So a year on from tying the knot, I’ve been reflecting a fair amount about how things have changed and the journey we have been on.
You learn a whole other side to the person you love and yourself when you move in with them. No matter how much time you spend together or how well laid your plans are, nothing quite prepares you.
If you’ve ever lived in a shared house, some of the niggles you’ll know already. wet towels left lying; dishes; laundry, they all seem to sit for an eternity more than you think you would leave them. And it irks that it’s not your mess entirely either.
Also, whilst I wouldn’t change it for the world; perhaps getting a dog (puppy) the day you come home from honeymoon (literally) isn’t the best idea either. You immediately get into toilet training and behavioural training etc, etc. Good training for having kids; certainly makes you take your time having them!! Better yet – why not get two!! (dogs) and start toilet training all over again.
I found myself feeling like I was losing part of my identity that I had had on my own – my individualness, not my individuality per se, but a part of myself that used to be all mine – and now that I was sharing my space, myself, I was struggling to find where my identity sat within it all. How do you be yourself while also too now being Mrs Wife, Daughter in Law, Mother to two wee dogs (in a manner of speaking) and responsible for keeping a house in order. You’re no longer responsible for just yourself, pleasing yourself, looking after yourself – even in the way you do when you’re a girlfriend or fiancee, it’s different. Different now you live with someone – shared responsibilities. Shared life.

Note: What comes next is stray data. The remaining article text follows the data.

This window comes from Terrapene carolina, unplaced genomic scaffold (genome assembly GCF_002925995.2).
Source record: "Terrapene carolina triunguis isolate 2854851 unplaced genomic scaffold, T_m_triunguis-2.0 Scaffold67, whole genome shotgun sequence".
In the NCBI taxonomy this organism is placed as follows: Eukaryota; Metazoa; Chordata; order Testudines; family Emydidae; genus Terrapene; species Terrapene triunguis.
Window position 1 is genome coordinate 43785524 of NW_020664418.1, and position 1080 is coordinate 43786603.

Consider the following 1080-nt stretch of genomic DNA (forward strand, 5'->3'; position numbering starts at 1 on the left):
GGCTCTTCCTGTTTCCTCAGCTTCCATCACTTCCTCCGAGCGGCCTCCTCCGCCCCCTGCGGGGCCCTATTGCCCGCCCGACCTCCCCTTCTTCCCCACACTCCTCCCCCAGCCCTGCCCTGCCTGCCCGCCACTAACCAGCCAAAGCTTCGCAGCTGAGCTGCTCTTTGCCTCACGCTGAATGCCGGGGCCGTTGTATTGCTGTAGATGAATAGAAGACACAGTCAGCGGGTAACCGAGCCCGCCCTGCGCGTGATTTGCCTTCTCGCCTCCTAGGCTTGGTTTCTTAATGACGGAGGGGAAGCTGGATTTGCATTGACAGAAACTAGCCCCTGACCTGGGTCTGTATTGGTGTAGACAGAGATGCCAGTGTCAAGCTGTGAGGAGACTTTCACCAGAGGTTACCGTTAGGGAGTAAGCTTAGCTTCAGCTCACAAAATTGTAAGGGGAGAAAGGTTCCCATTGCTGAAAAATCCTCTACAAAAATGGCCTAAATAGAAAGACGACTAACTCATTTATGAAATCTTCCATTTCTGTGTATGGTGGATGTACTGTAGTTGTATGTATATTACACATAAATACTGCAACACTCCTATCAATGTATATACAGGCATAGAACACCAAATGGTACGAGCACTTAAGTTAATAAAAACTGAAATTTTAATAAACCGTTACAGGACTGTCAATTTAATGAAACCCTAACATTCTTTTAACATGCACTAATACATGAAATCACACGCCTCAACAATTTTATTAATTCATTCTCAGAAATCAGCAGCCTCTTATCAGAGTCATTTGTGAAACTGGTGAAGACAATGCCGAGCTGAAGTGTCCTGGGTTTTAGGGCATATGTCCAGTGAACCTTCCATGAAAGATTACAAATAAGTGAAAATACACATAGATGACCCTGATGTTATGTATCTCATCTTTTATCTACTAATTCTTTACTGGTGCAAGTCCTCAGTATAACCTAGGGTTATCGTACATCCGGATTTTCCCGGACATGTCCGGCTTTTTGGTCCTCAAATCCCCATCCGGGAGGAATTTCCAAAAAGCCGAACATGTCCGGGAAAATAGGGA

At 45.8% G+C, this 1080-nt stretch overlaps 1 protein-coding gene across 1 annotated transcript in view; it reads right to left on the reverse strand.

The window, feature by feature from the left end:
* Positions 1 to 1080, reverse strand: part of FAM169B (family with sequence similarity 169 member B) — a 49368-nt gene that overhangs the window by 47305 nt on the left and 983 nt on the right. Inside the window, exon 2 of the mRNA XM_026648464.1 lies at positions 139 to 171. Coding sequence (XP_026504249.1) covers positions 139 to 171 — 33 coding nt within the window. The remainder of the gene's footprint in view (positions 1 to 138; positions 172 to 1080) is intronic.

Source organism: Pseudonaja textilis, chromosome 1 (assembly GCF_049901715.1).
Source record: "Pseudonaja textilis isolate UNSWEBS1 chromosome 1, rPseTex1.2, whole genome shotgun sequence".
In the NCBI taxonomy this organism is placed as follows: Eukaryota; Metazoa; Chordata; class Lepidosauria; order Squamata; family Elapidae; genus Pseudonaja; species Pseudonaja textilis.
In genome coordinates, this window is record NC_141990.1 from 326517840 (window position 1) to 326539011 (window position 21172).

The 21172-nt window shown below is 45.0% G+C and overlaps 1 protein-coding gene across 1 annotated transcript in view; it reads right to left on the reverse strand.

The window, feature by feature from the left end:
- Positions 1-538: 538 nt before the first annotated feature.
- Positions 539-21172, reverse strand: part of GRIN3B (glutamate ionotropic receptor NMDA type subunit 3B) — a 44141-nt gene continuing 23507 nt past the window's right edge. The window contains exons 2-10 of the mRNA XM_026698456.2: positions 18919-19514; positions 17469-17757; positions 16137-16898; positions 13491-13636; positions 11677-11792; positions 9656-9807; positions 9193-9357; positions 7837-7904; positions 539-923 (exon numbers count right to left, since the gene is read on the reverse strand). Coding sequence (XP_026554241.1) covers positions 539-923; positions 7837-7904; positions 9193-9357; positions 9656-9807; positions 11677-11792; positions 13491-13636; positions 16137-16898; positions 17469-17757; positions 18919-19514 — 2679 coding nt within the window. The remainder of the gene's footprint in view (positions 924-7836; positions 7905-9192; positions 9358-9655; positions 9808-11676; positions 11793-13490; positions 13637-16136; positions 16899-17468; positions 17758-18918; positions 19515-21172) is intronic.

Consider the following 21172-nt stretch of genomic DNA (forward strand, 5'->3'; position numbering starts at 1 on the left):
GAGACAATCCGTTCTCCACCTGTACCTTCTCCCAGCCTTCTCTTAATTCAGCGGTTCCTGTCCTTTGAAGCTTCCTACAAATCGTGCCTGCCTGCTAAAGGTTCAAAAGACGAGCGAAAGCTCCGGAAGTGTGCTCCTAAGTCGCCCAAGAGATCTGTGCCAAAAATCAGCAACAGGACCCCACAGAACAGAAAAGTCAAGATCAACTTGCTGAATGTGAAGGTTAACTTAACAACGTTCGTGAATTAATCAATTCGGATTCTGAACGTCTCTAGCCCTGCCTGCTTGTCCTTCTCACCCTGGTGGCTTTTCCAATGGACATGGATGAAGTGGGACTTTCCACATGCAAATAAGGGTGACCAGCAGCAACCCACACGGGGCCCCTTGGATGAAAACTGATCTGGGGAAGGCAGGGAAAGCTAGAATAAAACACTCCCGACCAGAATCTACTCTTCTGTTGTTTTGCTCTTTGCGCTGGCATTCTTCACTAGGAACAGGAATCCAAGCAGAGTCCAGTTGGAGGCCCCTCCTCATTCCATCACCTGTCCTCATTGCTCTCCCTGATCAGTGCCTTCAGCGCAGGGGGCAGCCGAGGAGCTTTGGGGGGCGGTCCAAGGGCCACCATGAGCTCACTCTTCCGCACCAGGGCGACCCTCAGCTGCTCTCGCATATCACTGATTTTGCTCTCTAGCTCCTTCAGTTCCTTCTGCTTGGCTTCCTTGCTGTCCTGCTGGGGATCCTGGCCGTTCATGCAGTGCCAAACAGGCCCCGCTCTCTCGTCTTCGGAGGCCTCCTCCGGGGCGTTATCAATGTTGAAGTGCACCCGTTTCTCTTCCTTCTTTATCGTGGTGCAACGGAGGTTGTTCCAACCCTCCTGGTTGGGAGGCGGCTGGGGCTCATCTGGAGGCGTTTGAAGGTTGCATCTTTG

It’s an adjustment that every couple has to make in some shape or form, especially so for me, as Craig had worked away during the weeks in London for a year or so before we got married. I was very used to my own company, my own space and not having to deal with or think about anyone else when I had finished work for the day. Craig worries when I’m too quiet, and we have had to meet halfway between him realising that it’s just the way I am in the everyday – not just when I haven’t seen him all week, and between me realising that my husband needs me to talk to him to be reassured that I’m ok!
They say that the first year or years of marriage are the hardest, and they’re not wrong. But as my mum says, the good still needs to outweigh the hard and difficult. And fortunately for us, I believe it always does. I wouldn’t change a thing about my (our) life together – not even when Mouse chews the door frames or pees on the kitchen floor despite having spent the last 3 previous days using the dog door (Papi is a golden boy he doesn’t do that anymore lol).
My husband and I are not perfect. We work hard at life and at our relationship. He’s very supportive and loves and provides strength for me beyond words and I do my best to do the same. Some days we succeed and some days we have to swallow our pride and just give eachother a hug at the end of the day and promise eachother that tomorrow will be better.
Love wins out in the end. Always.
I’d love to hear some of your stories, some of your experiences and whether they bear any resemblance to ours!